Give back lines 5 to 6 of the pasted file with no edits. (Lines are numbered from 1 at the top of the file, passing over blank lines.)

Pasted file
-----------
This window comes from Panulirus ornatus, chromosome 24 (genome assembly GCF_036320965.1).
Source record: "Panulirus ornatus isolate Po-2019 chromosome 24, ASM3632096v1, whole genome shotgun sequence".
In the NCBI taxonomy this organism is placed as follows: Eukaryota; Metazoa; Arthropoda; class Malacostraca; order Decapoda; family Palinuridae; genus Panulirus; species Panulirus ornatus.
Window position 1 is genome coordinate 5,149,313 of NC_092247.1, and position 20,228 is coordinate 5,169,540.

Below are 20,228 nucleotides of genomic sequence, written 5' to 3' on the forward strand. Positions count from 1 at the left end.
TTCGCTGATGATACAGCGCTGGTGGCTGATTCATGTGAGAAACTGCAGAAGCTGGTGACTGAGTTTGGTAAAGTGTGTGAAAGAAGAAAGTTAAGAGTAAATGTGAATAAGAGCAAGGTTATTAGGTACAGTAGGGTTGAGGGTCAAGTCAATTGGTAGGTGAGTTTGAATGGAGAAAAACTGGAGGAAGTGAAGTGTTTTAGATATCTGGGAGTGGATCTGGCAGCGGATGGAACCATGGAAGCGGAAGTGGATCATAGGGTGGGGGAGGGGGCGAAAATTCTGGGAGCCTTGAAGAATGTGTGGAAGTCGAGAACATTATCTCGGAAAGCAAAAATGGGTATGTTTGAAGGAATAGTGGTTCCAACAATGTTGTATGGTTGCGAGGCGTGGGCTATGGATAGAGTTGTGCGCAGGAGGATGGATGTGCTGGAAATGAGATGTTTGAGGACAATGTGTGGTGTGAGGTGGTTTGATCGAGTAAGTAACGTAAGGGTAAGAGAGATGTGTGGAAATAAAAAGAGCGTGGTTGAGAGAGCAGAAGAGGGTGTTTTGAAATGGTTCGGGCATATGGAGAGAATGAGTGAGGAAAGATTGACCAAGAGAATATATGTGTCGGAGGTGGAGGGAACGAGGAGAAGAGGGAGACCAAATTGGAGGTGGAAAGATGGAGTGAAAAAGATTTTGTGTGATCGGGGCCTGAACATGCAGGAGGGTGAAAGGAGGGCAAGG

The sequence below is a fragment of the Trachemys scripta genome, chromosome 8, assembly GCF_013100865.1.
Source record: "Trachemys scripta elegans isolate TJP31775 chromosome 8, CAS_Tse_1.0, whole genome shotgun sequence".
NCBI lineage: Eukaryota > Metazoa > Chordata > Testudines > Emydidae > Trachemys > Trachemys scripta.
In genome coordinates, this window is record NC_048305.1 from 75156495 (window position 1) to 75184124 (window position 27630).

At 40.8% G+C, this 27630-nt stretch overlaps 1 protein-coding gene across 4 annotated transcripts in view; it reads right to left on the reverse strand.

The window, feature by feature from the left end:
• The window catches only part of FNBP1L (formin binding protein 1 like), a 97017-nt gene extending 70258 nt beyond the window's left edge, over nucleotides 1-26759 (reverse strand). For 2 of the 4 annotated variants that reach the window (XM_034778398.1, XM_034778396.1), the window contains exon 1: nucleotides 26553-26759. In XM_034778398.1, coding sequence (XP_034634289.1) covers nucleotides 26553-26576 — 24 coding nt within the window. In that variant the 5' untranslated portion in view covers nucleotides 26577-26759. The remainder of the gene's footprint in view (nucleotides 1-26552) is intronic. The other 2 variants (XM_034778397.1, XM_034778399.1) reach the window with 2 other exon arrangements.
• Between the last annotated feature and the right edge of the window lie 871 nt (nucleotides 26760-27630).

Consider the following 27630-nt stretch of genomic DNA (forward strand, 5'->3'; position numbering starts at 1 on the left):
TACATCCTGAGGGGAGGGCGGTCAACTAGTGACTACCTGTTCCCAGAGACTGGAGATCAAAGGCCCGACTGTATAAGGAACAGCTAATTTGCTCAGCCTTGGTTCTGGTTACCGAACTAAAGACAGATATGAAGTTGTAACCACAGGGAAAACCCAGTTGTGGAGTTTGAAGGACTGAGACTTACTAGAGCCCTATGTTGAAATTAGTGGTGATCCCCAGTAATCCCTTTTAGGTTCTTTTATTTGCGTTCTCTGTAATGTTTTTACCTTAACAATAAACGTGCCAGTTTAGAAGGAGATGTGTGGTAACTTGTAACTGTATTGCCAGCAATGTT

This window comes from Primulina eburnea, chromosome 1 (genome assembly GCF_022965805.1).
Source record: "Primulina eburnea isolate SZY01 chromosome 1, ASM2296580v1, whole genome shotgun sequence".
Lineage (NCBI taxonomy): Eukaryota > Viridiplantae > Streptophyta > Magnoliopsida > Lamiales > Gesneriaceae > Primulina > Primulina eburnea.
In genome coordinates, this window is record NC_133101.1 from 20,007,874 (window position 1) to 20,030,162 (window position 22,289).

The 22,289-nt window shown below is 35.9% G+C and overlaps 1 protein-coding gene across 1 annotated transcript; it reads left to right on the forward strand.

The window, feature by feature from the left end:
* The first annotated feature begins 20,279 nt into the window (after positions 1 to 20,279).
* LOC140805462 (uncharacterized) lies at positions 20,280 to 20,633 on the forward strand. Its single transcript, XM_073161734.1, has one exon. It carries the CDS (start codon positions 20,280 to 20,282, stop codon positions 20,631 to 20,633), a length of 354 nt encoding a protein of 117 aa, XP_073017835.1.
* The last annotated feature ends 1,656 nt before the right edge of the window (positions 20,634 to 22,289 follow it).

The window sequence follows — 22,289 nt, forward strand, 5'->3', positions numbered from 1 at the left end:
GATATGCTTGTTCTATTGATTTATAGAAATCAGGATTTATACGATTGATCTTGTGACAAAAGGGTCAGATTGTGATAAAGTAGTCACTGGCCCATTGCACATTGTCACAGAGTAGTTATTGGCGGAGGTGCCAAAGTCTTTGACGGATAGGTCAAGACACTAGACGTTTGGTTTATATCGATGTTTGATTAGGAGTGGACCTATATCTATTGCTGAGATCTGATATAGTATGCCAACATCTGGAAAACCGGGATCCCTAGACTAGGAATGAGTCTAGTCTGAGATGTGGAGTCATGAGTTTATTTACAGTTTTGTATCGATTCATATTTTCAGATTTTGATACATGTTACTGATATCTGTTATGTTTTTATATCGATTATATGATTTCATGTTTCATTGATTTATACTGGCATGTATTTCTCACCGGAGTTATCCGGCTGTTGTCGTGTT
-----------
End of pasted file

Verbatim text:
Below are 20,228 nucleotides of genomic sequence, written 5' to 3' on the forward strand. Positions count from 1 at the left end.
TTCGCTGATGATACAGCGCTGGTGGCTGATTCATGTGAGAAACTGCAGAAGCTGGTGACTGAGTTTGGTAAAGTGTGTGAAAGAAGAAAGTTAAGAGTAAATGTGAATAAGAGCAAGGTTATTAGGTACAGTAGGGTTGAGGGTCAAGTCAATTGGTAGGTGAGTTTGAATGGAGAAAAACTGGAGGAAGTGAAGTGTTTTAGATATCTGGGAGTGGATCTGGCAGCGGATGGAACCATGGAAGCGGAAGTGGATCATAGGGTGGGGGAGGGGGCGAAAATTCTGGGAGCCTTGAAGAATGTGTGGAAGTCGAGAACATTATCTCGGAAAGCAAAAATGGGTATGTTTGAAGGAATAGTGGTTCCAACAATGTTGTATGGTTGCGAGGCGTGGGCTATGGATAGAGTTGTGCGCAGGAGGATGGATGTGCTGGAAATGAGATGTTTGAGGACAATGTGTGGTGTGAGGTGGTTTGATCGAGTAAGTAACGTAAGGGTAAGAGAGATGTGTGGAAATAAAAAGAGCGTGGTTGAGAGAGCAGAAGAGGGTGTTTTGAAATGGTTCGGGCATATGGAGAGAATGAGTGAGGAAAGATTGACCAAGAGAATATATGTGTCGGAGGTGGAGGGAACGAGGAGAAGAGGGAGACCAAATTGGAGGTGGAAAGATGGAGTGAAAAAGATTTTGTGTGATCGGGGCCTGAACATGCAGGAGGGTGAAAGGAGGGCAAGG